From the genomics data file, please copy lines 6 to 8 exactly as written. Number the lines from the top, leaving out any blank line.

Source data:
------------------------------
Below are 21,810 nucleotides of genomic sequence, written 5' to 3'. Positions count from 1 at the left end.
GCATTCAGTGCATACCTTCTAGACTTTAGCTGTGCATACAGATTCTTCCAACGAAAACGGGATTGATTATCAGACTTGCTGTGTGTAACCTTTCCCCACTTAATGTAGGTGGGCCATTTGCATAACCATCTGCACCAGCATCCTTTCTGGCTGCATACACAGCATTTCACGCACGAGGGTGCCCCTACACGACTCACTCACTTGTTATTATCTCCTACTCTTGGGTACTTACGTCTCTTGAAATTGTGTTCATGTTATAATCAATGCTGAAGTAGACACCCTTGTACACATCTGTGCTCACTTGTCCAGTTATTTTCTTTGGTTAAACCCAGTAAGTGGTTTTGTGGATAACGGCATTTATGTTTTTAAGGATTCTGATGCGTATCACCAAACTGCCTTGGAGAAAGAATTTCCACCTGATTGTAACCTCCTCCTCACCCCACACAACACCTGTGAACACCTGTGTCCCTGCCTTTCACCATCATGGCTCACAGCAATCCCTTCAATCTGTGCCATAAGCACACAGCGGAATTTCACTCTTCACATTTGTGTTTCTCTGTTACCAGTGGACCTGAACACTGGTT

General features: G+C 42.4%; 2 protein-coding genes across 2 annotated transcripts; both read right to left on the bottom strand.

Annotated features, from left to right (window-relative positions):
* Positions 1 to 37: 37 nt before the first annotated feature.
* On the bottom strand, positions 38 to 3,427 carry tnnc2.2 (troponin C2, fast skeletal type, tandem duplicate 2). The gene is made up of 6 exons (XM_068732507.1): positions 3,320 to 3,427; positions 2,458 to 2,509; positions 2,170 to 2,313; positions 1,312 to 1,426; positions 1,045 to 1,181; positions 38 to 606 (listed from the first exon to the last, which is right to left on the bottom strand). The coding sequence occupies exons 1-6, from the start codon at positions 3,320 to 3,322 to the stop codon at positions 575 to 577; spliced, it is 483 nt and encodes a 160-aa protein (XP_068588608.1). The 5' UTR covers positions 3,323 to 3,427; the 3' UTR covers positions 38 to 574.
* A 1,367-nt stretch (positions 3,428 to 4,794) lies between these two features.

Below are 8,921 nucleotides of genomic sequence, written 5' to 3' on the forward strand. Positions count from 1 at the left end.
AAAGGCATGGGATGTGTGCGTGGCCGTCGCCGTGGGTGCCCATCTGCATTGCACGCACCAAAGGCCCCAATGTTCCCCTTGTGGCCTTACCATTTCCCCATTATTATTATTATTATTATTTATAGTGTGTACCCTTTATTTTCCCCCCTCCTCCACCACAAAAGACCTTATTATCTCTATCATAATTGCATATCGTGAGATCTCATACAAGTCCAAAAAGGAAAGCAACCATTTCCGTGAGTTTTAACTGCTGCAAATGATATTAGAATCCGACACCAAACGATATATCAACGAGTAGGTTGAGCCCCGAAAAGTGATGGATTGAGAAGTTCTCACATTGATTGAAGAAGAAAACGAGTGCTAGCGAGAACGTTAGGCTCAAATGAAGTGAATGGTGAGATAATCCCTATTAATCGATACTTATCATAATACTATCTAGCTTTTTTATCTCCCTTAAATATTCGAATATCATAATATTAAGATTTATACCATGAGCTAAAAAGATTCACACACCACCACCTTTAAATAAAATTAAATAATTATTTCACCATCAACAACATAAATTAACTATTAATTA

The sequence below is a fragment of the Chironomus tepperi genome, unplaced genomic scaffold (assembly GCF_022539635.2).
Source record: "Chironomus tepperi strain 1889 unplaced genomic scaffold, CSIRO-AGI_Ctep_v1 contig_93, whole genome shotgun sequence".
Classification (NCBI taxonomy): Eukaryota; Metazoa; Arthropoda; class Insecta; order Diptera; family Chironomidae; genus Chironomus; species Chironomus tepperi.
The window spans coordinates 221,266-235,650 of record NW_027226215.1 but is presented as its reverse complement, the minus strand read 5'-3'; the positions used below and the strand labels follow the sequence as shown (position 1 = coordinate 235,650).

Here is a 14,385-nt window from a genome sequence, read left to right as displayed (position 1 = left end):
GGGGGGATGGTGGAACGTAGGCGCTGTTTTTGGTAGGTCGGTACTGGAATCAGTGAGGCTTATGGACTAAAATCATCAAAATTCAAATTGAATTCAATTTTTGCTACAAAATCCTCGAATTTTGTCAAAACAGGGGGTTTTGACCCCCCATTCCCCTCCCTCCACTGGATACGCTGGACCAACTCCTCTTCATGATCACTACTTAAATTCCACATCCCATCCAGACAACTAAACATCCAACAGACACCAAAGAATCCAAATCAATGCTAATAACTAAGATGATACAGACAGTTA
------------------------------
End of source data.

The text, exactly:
* On the bottom strand, positions 38 to 3,427 carry tnnc2.2 (troponin C2, fast skeletal type, tandem duplicate 2). The gene is made up of 6 exons (XM_068732507.1): positions 3,320 to 3,427; positions 2,458 to 2,509; positions 2,170 to 2,313; positions 1,312 to 1,426; positions 1,045 to 1,181; positions 38 to 606 (listed from the first exon to the last, which is right to left on the bottom strand). The coding sequence occupies exons 1-6, from the start codon at positions 3,320 to 3,322 to the stop codon at positions 575 to 577; spliced, it is 483 nt and encodes a 160-aa protein (XP_068588608.1). The 5' UTR covers positions 3,323 to 3,427; the 3' UTR covers positions 38 to 574.
* A 1,367-nt stretch (positions 3,428 to 4,794) lies between these two features.

Below are 8,921 nucleotides of genomic sequence, written 5' to 3' on the forward strand. Positions count from 1 at the left end.